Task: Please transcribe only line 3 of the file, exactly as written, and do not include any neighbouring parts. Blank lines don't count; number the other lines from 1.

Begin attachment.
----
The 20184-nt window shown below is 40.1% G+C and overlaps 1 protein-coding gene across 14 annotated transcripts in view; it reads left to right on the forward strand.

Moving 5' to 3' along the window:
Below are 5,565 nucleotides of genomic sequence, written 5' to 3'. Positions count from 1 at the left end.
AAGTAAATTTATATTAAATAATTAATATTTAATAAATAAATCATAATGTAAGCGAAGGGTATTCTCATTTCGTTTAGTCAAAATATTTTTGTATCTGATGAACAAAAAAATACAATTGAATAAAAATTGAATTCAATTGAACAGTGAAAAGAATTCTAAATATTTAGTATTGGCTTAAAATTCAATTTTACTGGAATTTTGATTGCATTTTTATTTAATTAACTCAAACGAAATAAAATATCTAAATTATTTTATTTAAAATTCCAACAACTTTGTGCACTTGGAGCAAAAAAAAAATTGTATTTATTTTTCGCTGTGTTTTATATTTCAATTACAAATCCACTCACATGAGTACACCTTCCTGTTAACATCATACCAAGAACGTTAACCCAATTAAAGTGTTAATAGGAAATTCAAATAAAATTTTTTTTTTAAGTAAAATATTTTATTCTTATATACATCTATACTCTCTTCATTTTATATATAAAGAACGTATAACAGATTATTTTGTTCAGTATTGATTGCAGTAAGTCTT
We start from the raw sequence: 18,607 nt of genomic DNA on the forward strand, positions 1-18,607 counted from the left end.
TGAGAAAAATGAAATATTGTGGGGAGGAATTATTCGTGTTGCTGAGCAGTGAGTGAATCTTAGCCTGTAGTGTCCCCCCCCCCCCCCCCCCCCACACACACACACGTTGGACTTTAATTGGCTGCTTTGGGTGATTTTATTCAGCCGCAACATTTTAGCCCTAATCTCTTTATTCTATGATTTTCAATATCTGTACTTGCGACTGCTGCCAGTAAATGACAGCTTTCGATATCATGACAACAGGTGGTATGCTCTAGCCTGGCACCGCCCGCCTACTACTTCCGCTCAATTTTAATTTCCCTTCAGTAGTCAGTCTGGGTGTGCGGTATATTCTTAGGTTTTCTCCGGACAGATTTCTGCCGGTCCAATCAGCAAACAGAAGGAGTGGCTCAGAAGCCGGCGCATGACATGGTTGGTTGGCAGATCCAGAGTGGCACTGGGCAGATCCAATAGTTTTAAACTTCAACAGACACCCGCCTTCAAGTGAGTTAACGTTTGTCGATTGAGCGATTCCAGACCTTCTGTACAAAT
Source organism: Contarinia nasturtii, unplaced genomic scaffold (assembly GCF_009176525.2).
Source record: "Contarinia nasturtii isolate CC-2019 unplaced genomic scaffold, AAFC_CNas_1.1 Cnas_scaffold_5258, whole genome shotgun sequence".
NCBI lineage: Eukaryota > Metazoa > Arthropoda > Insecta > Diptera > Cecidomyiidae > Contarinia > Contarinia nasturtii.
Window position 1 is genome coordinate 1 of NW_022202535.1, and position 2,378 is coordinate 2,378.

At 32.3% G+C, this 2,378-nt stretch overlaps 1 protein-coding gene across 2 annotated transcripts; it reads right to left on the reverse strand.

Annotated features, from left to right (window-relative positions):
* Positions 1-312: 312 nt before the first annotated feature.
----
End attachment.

Below are 5,565 nucleotides of genomic sequence, written 5' to 3'. Positions count from 1 at the left end.